Starlite Criminal

Joan Jones

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Starlite Criminal Review

by Tom Demalon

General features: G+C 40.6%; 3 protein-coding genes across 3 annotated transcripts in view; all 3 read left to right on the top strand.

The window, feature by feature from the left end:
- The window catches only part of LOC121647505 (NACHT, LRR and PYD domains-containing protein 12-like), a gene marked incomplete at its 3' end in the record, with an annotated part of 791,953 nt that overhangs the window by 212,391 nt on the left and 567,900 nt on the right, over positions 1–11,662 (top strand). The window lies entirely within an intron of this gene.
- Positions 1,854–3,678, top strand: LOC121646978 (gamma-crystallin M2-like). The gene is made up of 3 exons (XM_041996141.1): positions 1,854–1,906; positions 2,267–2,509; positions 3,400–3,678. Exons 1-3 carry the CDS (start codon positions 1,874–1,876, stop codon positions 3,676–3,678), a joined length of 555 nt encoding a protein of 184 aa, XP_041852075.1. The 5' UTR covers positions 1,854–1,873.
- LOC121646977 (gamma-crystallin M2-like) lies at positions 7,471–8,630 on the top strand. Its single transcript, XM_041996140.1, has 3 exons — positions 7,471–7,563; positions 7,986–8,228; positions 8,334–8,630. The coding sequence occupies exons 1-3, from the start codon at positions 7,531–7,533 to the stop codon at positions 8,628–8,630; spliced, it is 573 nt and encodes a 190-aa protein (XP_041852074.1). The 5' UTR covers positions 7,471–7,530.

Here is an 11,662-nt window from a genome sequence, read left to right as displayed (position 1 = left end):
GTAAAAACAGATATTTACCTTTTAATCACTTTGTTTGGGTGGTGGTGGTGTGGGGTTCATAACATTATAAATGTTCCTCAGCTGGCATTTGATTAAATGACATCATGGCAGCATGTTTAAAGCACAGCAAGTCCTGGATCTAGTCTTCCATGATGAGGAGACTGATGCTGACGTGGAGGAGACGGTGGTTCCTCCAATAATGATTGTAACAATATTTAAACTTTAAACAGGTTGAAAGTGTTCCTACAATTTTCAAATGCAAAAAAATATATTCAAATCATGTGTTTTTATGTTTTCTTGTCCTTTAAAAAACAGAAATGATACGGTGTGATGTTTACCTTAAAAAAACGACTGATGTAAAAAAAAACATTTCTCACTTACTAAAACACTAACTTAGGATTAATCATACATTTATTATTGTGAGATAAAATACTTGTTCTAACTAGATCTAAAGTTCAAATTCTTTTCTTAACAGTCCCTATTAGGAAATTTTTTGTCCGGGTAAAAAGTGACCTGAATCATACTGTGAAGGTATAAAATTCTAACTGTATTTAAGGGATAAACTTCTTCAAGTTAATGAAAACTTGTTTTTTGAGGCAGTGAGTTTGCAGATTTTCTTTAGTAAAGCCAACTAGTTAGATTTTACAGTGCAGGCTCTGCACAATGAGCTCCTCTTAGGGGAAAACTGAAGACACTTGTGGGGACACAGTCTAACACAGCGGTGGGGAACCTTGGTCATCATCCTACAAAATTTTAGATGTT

Former Sun-60 frontwoman Joan Jones struck out on her own following the dissolution of the band. Her solo debut was 1998's Starlite Criminal and it was the sound of a more mature Joan Jones. The quirky lyrics and driving, modern rock rhythms that characterized Sun-60 are mostly gone. Instead, Jones has opted for a more adult sounding sophisticated pop that is similar to Sheryl Crow. Starlite Criminal is a fully developed work that isn't short on insightful lyrics or arresting melodies, often delivered in a sultry fashion. Jones also plays trumpet on tracks like the rendezvous tale "Come B45" and the dreamy title song, co-written with former bandmate Eddie Russo. "U Were There" is a gorgeous ballad with acoustic guitar underpinnings and a heartbreaking vocal, and "Change (Won't Be Good)" is a painfully on-target observation of the last gasps of a romance. Jones does manage to get playful, as well, on the slinky, drum-loop track "Party" where she coos, "Everybody wants to come to my party wearing nothing." Starlite Criminal is a wonderful addition to an already impressive body of work by Joan Jones.

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